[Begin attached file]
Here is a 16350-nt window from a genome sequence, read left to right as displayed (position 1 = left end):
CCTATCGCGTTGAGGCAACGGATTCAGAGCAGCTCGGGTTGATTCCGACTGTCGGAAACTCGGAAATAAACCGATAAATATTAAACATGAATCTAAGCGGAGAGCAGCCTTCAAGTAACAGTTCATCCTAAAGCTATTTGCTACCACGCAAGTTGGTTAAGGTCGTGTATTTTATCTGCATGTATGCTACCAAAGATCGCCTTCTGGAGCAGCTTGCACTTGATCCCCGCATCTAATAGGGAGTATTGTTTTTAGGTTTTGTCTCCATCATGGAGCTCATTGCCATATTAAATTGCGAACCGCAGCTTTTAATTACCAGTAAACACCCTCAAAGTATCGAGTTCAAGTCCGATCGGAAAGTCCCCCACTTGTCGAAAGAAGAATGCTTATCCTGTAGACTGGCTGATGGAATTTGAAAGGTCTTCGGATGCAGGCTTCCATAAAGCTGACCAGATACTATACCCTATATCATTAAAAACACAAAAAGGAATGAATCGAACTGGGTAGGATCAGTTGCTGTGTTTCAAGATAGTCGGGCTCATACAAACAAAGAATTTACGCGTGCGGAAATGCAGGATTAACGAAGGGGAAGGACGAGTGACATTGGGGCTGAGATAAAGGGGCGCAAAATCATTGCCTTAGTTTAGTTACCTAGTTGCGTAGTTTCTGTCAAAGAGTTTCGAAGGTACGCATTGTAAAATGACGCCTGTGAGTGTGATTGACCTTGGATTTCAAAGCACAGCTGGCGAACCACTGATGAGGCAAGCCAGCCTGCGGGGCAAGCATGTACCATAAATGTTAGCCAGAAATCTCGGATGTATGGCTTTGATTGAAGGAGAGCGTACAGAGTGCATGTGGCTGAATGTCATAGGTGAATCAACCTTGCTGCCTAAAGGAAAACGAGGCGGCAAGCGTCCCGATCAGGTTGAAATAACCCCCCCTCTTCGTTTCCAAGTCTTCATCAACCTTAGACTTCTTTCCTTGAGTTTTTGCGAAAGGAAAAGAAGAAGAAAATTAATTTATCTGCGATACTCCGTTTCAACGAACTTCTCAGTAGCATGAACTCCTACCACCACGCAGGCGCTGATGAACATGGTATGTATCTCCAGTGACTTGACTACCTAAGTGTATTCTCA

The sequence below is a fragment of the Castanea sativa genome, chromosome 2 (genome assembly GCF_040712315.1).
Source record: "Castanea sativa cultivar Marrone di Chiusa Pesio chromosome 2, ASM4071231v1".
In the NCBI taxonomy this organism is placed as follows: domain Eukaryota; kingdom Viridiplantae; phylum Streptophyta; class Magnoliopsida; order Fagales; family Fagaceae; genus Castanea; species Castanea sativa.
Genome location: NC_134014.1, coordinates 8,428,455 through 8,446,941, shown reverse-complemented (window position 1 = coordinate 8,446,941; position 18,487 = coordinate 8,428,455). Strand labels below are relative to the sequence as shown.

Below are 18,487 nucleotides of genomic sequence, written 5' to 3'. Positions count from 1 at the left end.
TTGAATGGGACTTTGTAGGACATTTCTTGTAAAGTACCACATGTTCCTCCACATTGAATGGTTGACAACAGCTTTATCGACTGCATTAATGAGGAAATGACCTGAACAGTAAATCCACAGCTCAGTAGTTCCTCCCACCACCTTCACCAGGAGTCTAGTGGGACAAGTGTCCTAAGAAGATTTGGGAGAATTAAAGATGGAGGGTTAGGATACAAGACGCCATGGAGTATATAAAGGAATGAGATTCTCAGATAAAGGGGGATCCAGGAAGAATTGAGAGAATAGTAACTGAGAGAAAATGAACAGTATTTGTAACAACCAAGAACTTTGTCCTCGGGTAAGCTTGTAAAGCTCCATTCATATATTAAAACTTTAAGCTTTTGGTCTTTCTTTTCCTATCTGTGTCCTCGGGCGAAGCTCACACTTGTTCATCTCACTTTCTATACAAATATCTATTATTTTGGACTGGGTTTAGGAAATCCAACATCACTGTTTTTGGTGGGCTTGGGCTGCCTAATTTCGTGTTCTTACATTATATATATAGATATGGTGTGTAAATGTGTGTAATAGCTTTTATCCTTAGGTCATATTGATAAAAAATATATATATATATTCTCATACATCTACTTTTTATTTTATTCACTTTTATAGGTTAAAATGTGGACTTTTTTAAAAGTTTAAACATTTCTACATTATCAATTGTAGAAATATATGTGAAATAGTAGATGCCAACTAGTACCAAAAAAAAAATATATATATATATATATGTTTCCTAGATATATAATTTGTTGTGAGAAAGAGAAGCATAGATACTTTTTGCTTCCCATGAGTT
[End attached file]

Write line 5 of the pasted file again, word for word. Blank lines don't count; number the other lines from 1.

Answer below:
In the NCBI taxonomy this organism is placed as follows: domain Eukaryota; kingdom Viridiplantae; phylum Streptophyta; class Magnoliopsida; order Fagales; family Fagaceae; genus Castanea; species Castanea sativa.